• Misinformation is an absurd claim when speaking of political beliefs. All this means is one side doesn’t like what the other thinks and labels it “wrong”. Then uses that to justify censoring them. Funny you use that quote while being seemingly okay with nearly half the country being labeled “misinformed” and being told they need to find somewhere else to be.

        As far as “incorrect news” goes, I would be shocked to find even one outlet that isn’t guilty of that in some way.

  6. So, having established that The Conservative Treehouse engages in speech and ideology with which some disagree, the article doesn’t actually establish any evidence that the site violated the wp.com TOS.

    The real irony here (note: I don’t think the Tavern is hosted on wp.com; I’m merely making a point) is that this post violates the wp.com TOS more, and more explicitly, than The Conservative Treehouse.


    Posting private information.
    Don’t share someone’s personal information without their consent.

    The article doxxes the owner of The Conservative Treehouse, who chooses to use a pseudonym and to remain anonymous. To my knowledge, Sundance has never confirmed his reported identity, nor consented to being referred to as the identified person.

    As for the alleged “call to violence” cited by the Automattic rep, the ToS in question:

    Calls to violence.
    We prohibit content that incites, encourages, threatens, or promotes acts of violence against individuals or groups of people…

    An image of a knife with the word “resist” on it does not represent an act of violence against any individual or group of people.

    We also remove content that glorifies acts of violence or its perpetrators…

    An image of a knife with the word “resist” on it does not glorify any particular act of violence or perpetrator.

    This does not mean that we will remove all hyperbolic or generally offensive language.

    At worst, an image of a knife with the word “resist” on it falls squarely under “hyperbolic or generally offensive”.

    There is no reasonable argument that this action is anything other than subjective, capricious, and in response to political speech with which wp.com disagrees.

    Yep; that is their right (though a very reasonable argument for breach of contract could be made), and I understand that site/data migration is in process as we speak.

    There is a difference between governmental protection or censorship of speech, and generally supporting freedom of speech. This is not a matter of censorship. It is, however, an exposure of rank hypocrisy in a community that espouses the principles behind free as in freedom and democratizing publishing.

    The most telling – and most disappointing – aspect of this occurrence is seeing both the action, and the community reaction, with respect to support of freedom – the very thing on which both WordPress and the WordPress community are ostensibly built upon.

    Apparently, it is a lie – or, at the very least, it appears to be. Here’s where the rubber meets the road, WordPress community. Do you support freedom of speech for all speech – even (and especially) speech with which you disagree? Or do you only support freedom of speech for speech with which you agree?

    Thankfully, there are some in the community still willing to speak up. I thank and appreciate you, and I hope your voice ultimately prevails.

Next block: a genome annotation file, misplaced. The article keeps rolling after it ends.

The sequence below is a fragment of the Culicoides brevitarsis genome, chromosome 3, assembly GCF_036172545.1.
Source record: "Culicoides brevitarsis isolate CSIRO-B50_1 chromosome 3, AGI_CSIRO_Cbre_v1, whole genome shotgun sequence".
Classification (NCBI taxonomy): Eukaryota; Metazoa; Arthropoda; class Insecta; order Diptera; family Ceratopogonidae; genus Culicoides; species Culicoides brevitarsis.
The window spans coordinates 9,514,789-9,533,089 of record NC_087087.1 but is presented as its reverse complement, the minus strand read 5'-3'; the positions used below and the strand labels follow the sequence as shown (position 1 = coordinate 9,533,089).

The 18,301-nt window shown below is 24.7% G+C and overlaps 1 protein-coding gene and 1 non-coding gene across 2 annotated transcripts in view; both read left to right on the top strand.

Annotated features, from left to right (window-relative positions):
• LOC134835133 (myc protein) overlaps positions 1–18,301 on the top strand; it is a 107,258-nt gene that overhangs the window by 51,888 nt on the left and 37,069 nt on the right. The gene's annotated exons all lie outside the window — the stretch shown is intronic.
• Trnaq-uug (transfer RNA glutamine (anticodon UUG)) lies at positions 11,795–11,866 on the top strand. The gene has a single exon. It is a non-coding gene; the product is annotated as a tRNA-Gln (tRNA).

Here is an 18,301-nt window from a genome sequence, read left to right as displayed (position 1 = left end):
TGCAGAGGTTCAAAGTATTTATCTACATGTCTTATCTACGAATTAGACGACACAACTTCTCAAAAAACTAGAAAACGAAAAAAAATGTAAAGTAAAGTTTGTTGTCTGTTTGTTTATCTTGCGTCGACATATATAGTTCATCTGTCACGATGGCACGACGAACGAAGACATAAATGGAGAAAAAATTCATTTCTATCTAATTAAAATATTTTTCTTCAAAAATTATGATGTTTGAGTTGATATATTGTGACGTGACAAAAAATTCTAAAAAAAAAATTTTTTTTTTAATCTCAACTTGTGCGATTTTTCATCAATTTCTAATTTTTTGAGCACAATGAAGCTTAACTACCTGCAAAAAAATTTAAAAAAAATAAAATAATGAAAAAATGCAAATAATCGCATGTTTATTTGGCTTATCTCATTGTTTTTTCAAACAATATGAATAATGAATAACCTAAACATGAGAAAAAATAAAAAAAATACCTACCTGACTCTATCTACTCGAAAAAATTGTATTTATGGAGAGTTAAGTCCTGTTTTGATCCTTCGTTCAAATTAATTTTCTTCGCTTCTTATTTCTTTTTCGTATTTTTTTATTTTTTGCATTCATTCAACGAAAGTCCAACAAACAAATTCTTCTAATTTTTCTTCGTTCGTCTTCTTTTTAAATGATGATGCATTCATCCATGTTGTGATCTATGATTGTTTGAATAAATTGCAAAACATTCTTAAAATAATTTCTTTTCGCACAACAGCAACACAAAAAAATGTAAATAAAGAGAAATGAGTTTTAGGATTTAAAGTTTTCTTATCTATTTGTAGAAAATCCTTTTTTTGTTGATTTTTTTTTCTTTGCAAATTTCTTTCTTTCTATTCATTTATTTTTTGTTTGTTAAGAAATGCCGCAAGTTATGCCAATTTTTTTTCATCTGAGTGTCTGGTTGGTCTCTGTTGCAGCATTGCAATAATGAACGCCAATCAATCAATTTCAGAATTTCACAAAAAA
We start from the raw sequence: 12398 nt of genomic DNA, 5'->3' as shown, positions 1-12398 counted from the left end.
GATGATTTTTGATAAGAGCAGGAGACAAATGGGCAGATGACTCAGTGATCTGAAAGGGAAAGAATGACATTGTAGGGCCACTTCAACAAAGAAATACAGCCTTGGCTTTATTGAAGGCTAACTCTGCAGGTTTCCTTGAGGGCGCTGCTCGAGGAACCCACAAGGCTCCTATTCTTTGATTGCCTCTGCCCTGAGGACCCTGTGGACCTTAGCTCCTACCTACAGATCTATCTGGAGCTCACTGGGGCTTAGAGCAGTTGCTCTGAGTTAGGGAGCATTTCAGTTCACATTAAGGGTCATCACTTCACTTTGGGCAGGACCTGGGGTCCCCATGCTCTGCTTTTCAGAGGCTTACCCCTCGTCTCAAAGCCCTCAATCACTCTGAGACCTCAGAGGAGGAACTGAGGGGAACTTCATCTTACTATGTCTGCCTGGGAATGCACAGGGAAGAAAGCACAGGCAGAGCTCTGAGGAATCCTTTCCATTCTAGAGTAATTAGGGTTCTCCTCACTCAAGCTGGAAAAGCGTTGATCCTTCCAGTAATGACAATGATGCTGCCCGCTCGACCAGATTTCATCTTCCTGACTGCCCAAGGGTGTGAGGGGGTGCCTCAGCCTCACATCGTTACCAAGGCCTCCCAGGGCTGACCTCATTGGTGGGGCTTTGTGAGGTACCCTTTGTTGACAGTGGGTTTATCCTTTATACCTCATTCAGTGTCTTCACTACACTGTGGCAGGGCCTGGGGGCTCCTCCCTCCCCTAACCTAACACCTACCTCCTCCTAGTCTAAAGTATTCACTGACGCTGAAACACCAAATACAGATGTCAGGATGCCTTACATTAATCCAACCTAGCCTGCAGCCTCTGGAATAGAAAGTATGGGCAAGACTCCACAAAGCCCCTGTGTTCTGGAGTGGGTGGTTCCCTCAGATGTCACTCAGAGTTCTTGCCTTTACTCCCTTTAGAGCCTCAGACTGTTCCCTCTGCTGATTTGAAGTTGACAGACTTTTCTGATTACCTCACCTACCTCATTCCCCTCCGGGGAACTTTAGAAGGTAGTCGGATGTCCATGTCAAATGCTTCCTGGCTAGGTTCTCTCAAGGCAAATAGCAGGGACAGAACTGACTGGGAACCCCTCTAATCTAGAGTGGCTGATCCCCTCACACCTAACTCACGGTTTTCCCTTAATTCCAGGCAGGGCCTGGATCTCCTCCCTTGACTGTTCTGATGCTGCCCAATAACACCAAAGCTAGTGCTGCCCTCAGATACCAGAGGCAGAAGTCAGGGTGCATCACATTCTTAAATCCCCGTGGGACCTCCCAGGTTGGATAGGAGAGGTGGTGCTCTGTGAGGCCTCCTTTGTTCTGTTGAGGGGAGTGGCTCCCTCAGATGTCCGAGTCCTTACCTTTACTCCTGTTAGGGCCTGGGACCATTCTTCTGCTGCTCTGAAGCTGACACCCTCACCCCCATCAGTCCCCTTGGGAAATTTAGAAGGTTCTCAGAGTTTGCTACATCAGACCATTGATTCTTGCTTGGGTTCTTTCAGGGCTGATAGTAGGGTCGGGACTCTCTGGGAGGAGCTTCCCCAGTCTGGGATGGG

• You should try re-reading my comment. I explicitly stated that severing business ties with The Conservative Treehouse was Automattic’s right.

        I have no problem with Automattic severing ties with The Conservative Treehouse; I have a problem with them doing so under false pretense. They should own up to their true justification.

  7. There is nothing troubling about this at all. WP.com is a paid service and they are choosing not to do business with this publisher. The WP ecosystem, of which WP.com is a very small part, is a robust market of ideas and it truly does, “democratize publishing.” Anyone who is claiming censorship, and de-platforming here is just revealing their ignorance.

    This is WordPress, the content is portable. Move it and move on. Automattic staff helps with migrations all the time, and they do good work there. There is no conspiracy here, just a business decision and an operational obstacle that is easily overcome.

  8. I think the more organizations like WP.com “push” people off, the more polarized the nation will become. Say this was a blog promoting gay marriage in the era of Prop 8. I can’t recall anyone getting pushed off a network for having that conflicting view.

    There is such a cancel culture occurring which is only going to lead to extreme unrest and potentially civil war. Rather than providing such “mis-information sites” more fuel for their fire, how about becoming friends of the authors and persuading instead! Until we can learn to debate and reason CIVILY I don’t see great things in the future of all this unrest.

    We all need to remember we’re human beings first and foremost and it’s OKAY that we don’t all feel the same. Conflicting ideas breeds creativity and cooperation.

    Quite honestly I am disappointed in WP.com and WPTavern for taking this in a light that doesn’t match the free speech of which WordPress so readily claims. But alas, we make our own beds. 😦

  9. Consider removing the direct links to the misinfo articles. By linking you lend all WP Tavern’s domain authority to the misinfo site’s Google page rank. Instead, you could archive the article in the Wayback Machine and link to IA’s archived version. Or you could add a rel=”nofollow” to the anchor tags to prevent search engines from, essentially, recording your links as an endorsement of the site.